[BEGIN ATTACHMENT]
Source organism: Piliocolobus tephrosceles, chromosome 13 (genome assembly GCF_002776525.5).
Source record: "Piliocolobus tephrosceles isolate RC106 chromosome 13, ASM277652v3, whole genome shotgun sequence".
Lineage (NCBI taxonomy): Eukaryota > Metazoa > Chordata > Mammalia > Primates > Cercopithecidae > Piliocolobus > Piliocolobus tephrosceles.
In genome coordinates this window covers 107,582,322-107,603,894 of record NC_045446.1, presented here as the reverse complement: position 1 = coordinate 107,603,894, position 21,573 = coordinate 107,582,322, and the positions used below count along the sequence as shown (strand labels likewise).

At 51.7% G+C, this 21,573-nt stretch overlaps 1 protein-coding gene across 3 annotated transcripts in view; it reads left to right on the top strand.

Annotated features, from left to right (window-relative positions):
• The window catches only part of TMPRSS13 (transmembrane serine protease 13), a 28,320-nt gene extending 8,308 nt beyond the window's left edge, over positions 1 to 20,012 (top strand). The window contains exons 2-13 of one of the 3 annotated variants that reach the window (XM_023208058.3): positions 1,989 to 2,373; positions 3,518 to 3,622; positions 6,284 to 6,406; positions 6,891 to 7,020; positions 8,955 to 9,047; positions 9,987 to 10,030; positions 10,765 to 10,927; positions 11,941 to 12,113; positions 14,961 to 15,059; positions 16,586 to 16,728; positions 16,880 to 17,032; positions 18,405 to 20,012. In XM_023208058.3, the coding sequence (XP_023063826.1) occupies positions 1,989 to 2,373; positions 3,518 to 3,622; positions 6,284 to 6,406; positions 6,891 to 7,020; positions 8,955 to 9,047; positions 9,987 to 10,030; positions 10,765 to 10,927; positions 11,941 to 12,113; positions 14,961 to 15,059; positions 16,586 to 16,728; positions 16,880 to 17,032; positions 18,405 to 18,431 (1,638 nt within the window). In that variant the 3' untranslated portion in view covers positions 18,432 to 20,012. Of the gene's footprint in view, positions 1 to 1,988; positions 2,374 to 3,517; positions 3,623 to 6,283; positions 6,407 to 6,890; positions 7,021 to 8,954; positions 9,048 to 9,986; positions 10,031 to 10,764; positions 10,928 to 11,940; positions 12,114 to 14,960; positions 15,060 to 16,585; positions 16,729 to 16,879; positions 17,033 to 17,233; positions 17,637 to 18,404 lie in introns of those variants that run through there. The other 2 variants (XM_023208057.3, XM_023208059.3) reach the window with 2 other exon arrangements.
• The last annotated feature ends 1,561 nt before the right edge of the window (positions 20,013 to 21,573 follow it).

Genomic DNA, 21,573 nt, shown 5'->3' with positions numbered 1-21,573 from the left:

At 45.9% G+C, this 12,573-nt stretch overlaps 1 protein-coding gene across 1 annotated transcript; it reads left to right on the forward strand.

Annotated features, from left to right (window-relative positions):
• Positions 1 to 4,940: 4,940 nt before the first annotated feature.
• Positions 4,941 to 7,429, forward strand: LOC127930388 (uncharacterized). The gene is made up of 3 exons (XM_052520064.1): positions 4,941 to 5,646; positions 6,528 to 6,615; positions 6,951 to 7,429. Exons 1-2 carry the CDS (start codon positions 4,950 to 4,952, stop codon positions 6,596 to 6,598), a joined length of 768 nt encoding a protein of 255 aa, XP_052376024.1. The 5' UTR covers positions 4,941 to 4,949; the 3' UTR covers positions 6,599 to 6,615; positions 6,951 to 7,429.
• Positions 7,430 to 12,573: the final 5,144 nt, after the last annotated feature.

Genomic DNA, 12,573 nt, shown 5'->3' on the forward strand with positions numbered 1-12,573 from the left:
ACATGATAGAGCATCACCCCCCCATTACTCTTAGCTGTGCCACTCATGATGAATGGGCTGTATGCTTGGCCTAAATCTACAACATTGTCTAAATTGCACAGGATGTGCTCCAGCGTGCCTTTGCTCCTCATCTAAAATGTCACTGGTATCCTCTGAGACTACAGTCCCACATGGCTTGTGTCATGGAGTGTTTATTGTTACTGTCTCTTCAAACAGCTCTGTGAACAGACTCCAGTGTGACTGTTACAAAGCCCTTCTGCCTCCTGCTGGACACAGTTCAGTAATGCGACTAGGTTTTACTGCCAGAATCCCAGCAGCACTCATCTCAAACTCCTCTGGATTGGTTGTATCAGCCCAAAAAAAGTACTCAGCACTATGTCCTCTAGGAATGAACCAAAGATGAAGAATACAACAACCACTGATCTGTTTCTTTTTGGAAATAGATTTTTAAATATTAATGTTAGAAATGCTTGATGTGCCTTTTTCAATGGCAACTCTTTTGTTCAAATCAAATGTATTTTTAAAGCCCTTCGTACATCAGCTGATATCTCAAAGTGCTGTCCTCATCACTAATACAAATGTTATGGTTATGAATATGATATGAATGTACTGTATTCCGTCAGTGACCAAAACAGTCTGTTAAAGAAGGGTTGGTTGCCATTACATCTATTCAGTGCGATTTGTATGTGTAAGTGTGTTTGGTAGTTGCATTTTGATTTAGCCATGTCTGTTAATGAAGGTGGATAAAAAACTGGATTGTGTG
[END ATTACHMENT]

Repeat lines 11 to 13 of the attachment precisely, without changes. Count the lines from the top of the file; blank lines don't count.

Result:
Annotated features, from left to right (window-relative positions):
• Positions 1 to 4,940: 4,940 nt before the first annotated feature.
• Positions 4,941 to 7,429, forward strand: LOC127930388 (uncharacterized). The gene is made up of 3 exons (XM_052520064.1): positions 4,941 to 5,646; positions 6,528 to 6,615; positions 6,951 to 7,429. Exons 1-2 carry the CDS (start codon positions 4,950 to 4,952, stop codon positions 6,596 to 6,598), a joined length of 768 nt encoding a protein of 255 aa, XP_052376024.1. The 5' UTR covers positions 4,941 to 4,949; the 3' UTR covers positions 6,599 to 6,615; positions 6,951 to 7,429.